"GET OFF MY BUS!!! MOVE!!!..."
And so it began. My three day stint aboard U.S. Marine Corps Recruit Training Depot
Parris Island. I remember thinkin' "She ain't playin'." The female drill instructor was
wearin' her "war" face, and for all I knew, it was her "only" face.We lumbered off the bus
and double timed it over to the yellow footprints - images on the blacktop that, when
properly stood upon by our motley crew, would somewhat resemble a "formation".
Several other D.I.'s joined in the fun, encouraging us at the top of their lungs.
To our right was a brick building with silver doors. Known as the "Silver Hatch", new
recruits would pass through them only once. Above the Silver Hatch were the words,
"Where The Transformation Begins".
We were ordered to form up in two lines. One male and one female. The first person
in each line was to have their toes touching the base of the bottom step leading up
to the Silver Hatch. We broke ranks and bolted to the steps. I was first in line.
I stood at my version of attention. One of the D.I.'s stood on the first step in front
of me and bellowed, "GET BEHIND HIM!!!" I stood ramrod straight and still.
"GET BEHIND HIM NOW!!!" I thought, "Why won't these idiots get behind me?"
I glanced to my rear and saw that I was alone. The realization hit me. "He's
screamin' at ME!!!!!" I backpeddled to the rear of the correct line. "Great. I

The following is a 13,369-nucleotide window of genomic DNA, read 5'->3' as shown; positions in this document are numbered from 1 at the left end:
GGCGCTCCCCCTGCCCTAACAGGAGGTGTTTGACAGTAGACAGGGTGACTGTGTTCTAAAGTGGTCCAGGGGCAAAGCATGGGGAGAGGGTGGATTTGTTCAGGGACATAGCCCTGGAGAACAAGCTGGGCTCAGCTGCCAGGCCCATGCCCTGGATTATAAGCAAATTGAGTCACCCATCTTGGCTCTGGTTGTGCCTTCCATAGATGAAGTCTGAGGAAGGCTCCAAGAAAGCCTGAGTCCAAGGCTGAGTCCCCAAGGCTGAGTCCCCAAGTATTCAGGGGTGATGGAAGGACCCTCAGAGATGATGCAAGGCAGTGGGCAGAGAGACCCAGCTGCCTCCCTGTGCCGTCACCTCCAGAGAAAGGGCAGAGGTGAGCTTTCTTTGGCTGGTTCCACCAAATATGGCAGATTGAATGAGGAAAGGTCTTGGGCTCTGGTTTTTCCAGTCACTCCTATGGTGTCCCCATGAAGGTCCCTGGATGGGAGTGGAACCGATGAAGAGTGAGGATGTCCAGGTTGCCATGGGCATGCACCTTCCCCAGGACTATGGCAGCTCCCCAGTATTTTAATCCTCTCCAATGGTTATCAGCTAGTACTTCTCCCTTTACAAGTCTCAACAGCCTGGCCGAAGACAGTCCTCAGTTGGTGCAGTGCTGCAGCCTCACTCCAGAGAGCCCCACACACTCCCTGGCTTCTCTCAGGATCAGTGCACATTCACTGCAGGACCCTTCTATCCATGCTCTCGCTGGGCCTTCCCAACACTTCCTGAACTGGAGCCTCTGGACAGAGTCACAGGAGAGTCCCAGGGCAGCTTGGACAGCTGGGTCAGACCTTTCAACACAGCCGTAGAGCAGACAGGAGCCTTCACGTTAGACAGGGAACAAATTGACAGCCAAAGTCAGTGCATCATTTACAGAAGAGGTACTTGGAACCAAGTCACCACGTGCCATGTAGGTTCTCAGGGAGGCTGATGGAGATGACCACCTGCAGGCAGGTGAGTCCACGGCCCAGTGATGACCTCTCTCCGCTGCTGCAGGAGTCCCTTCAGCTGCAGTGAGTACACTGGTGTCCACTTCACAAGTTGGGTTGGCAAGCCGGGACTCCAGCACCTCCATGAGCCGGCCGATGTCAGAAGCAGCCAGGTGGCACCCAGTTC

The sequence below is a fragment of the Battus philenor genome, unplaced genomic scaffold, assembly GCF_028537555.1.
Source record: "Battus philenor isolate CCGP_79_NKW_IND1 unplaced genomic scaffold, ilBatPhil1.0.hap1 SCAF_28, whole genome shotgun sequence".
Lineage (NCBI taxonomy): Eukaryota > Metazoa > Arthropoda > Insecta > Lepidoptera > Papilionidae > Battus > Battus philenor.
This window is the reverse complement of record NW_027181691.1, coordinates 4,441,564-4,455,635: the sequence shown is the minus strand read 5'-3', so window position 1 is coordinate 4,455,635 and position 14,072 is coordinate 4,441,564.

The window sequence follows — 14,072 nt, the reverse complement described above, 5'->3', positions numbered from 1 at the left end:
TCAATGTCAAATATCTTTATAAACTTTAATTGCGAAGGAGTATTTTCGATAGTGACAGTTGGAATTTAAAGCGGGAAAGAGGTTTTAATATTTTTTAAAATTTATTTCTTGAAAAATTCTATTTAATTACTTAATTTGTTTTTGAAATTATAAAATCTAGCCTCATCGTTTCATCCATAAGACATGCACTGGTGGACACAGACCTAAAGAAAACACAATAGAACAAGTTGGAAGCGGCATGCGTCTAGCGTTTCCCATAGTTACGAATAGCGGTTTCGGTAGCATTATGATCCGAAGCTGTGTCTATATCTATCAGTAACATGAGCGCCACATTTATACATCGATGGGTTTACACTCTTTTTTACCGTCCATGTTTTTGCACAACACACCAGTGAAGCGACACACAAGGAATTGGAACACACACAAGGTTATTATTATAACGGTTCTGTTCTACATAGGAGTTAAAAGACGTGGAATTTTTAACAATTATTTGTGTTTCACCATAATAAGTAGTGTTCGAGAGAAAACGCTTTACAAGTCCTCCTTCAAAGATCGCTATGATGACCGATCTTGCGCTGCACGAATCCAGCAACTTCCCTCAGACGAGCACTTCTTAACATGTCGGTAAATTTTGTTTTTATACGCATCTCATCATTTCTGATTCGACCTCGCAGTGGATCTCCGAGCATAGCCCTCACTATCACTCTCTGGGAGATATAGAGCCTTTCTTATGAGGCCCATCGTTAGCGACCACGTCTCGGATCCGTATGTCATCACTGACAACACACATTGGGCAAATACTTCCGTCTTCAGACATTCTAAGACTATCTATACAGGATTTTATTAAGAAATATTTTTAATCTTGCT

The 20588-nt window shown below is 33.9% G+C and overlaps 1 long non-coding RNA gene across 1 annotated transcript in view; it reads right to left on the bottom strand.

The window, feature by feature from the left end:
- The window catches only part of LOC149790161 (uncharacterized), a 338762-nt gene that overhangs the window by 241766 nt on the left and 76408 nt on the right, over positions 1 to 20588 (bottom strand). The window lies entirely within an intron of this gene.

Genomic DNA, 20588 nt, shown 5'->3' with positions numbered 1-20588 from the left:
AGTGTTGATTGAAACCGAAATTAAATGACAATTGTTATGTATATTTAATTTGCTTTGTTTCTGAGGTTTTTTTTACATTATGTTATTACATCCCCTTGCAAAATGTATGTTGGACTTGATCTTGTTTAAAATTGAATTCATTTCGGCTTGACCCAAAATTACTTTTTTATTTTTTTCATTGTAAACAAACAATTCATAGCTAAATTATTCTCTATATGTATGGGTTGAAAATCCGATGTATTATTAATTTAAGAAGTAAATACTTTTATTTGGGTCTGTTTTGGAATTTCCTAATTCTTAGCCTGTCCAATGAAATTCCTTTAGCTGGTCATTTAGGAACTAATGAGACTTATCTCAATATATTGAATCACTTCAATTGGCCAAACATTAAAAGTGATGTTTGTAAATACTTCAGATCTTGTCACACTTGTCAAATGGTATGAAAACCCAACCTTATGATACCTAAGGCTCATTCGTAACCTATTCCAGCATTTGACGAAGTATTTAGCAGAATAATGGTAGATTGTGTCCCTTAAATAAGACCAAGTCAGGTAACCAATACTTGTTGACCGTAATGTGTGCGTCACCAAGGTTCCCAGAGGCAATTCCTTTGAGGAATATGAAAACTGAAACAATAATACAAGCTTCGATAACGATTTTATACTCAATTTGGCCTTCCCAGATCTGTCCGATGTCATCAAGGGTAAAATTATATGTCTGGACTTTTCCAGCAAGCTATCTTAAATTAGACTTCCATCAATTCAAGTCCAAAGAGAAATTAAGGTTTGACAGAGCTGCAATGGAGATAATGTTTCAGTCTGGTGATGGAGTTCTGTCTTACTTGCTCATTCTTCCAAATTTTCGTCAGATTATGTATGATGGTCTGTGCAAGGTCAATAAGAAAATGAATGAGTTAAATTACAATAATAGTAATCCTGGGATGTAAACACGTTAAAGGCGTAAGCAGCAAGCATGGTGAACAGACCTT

haven't been here 10 minutes and I'm already "That Guy"...
This journey had been set in motion by an offhand comment I made on the air one
morning. I was sharin' how our nephew David, who was goin' through boot camp at
the time, had told his parents that he thought he was doin' well because he had had his
foot locker thrown at him only once...A Raleigh based Marine captain heard me
and nominated me to attend an "Educator's Workshop", a three day visit to Parris Island.
It's usually reserved for teachers, principals, guidance counselors and members of the media.
I jumped at the chance. My coworkers thought I was crazy because: A) I took the three
days as vacation time. B) They figured that the Marines would kill me. C) They ALWAYS
thought I was crazy anyway...
We toured where recruits receive their buzz cuts, where they make that first 7 second
phone call home and their squad bays....By the way, I have never been in such a crazy
clean place. Nephew David later told me that he cleaned the same window every morning
after breakfast.....for 13 weeks.
We toured the obstacle course and, my favorite, the rifle range. Our supervising
instructor had me dialed in and hitting the target with semi-regularity out to 500 yards.
I was pretty excited, because I usually can't see 500 yards...
On a more personal level, I was informed that I would be able to meet and have lunch
with a recruit from the Raleigh area. Zack Schmidt had graduated from Broughton High and had
enlisted with hopes of getting into aviation. He was happy for the break in his training,
but wary of his D.I.'s warning: "You're gonna pay for this when you get back..."
I don't remember much about our lunch conversation, but this I vividly remember...
I asked him if he wanted to talk to his parents right then, and I pulled out my phone.
He looked to his left and right...looked right back at me and said, "I'd better not."
So I did the next best thing. After we parted, I called his Mom. I told her that I had just
had lunch with her boy. That he looked well and fit. And that he wanted her to know
that he was trying his best to break the handguard on his M-16. If, when performing
the Manual Of Arms, he could manage to break it, his D.I. would allow him to call
home on her birthday.
Sometimes life let's you know when you get it right.
It was one of those times.